A time, I know, I’ll probably be out doing what I’ve done in past non-cuddly years, trying to smile and talk to girls in a crowd of mind-altered lonely people, probably on a roof somewhere in Brooklyn.
It’s sad to be going back there.
But, with a haircut, it feels like a start.
I’ve been getting more morning shifts at work, which is good, since they involve less work, less customers and, usually, more hours, but they’ve also necessitated something I thought eliminated from my lifestyle: breakfast.
My rails against breakfast are known to my friends and they usually go something like this:
Imagine you went to a restaurant and all they had was pizza. You weren’t in the mood for that, so you left and you went somewhere else. But that place and the next place, everywhere you went only had pizza. Maybe some of them had pizza-related items also, like garlic knots or stromboli, but nowhere could you find sushi or Indian food or Thai or anything else varied, only pizza.
It would seem like some arbitrary or cruel mass decision, no?
This is what breakfast is in America. A time when we arbitrarily limit our palettes to eggs and “breakfast” related foods, as opposed to the other times of the day, when we can eat anything.
It’s a conspiracy, I tell you, one worthy of some Rob Malone/Dan Pleck investigation, though I know both of them are still too wrapped up in “who killed Kennedy”.
Anyway, the whole thing has led me to some egg hatred and a general skipping of that time of day, usually through sleep or toughing it out, eating a snack if necessary.
But the tide might have been turned on me, by this one egg sandwich.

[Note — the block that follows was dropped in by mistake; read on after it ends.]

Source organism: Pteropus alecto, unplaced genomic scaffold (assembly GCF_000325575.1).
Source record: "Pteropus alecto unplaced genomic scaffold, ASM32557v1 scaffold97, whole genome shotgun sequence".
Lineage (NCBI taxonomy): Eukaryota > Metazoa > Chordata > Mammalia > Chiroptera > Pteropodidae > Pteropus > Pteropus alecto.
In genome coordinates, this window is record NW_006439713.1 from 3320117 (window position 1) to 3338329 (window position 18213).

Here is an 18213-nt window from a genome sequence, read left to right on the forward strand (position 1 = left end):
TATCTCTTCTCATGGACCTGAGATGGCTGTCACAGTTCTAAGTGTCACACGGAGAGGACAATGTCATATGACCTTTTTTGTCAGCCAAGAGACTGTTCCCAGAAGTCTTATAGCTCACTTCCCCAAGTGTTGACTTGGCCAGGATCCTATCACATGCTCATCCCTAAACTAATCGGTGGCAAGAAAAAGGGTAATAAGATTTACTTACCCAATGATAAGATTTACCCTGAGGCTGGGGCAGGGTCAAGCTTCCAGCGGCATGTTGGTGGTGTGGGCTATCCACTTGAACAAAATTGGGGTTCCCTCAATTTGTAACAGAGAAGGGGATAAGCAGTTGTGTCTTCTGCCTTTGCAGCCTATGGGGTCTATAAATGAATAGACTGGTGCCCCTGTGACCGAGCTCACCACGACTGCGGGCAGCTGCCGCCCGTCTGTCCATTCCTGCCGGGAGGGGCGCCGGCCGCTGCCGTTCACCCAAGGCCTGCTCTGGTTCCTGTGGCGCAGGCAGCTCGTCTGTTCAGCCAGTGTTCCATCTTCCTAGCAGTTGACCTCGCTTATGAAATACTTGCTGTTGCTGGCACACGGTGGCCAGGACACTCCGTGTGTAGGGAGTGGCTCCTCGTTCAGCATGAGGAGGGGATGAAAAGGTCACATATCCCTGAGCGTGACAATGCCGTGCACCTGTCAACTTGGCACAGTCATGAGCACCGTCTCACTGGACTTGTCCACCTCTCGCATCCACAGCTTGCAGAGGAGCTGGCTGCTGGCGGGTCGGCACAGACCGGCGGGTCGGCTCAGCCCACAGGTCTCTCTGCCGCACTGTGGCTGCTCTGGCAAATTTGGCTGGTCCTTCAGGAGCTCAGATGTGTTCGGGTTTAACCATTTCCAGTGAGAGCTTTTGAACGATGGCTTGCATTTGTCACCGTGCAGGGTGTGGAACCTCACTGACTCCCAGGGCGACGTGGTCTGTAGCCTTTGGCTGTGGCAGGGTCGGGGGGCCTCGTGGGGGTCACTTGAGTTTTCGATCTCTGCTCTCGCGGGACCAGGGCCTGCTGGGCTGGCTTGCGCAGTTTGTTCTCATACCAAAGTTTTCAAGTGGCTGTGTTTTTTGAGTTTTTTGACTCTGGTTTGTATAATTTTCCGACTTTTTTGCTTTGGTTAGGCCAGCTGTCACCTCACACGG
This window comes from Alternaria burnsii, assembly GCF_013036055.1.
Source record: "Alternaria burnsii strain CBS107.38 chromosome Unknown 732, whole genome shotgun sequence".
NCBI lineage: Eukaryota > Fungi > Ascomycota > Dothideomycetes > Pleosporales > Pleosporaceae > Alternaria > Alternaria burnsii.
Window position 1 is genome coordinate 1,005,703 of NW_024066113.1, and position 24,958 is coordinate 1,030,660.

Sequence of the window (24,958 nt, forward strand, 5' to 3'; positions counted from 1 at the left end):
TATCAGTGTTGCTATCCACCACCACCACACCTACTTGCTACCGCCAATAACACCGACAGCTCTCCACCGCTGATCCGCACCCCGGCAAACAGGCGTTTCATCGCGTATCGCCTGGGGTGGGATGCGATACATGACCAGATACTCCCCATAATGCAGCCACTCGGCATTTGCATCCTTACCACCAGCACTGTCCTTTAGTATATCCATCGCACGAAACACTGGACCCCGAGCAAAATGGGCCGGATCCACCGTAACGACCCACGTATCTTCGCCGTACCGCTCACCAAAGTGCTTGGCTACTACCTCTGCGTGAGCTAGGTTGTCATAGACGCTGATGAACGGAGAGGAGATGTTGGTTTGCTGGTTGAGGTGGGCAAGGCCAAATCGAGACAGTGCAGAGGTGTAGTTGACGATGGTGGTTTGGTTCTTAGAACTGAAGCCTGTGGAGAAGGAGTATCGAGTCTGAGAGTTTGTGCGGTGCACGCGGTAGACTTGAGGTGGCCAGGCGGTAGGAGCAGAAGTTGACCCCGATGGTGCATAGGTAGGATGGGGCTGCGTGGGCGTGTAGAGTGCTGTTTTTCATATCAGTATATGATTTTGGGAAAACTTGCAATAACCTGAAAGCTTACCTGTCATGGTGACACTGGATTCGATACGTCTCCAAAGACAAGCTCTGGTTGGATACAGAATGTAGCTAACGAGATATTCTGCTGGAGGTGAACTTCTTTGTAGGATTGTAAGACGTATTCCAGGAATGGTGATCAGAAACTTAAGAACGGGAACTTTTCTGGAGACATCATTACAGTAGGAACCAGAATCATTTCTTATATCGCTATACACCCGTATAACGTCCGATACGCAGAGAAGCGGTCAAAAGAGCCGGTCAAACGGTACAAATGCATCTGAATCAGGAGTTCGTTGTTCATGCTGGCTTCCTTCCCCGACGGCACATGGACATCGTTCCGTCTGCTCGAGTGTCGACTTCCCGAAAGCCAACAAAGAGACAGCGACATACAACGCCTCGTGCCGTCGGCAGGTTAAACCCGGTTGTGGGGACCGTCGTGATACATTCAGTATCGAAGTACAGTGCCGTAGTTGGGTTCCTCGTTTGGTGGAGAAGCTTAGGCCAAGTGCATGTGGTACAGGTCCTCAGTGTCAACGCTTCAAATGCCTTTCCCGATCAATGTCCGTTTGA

Bite, on Bleecker and Lafayette, was previously one of my work-around places: the sort of place you could order a regular non-Breakfast-y panini at 9am.
But when I heard their customers raving about their egg sandwiches at that hour, I decided to try.
Bite, an Israeli-style hybrid joint, makes their egg omelette-style, throws some sharp Swiss (no substitutions!) in there and puts it with some REAL plum tomato on a toasted brioche with (yes!) some hot sauce (!!!) to give it some actual flavor. It’s a 5-bite affair, but I’ll be damned if it doesn’t get me to my 3pm lunch break at work in one non-hypo-glycemic piece.
The last day I had it, I felt a glow about me all day long, the sort of thing I used to get from love, or a really good Indian lunch buffet.
When I recognized comic-improv actor Zach Woods at a late show at the theater, I brought him too mini-bags of popcorn, in a classy showing of that good-food feeling.
Later, I’m pretty sure he ignored my Facebok friend request.
But at least the sandwich was good.
Egg Sandwich w/Swiss Cheese, Plum Tomato and Homemade Special Hot Sauce on a Toasted Brioche- $3.50
SE Corner of Bleecker and Lafayette Sts.
BDFM6 to Bleecker/Broadway-Lafayette Sts. NR to Prince St.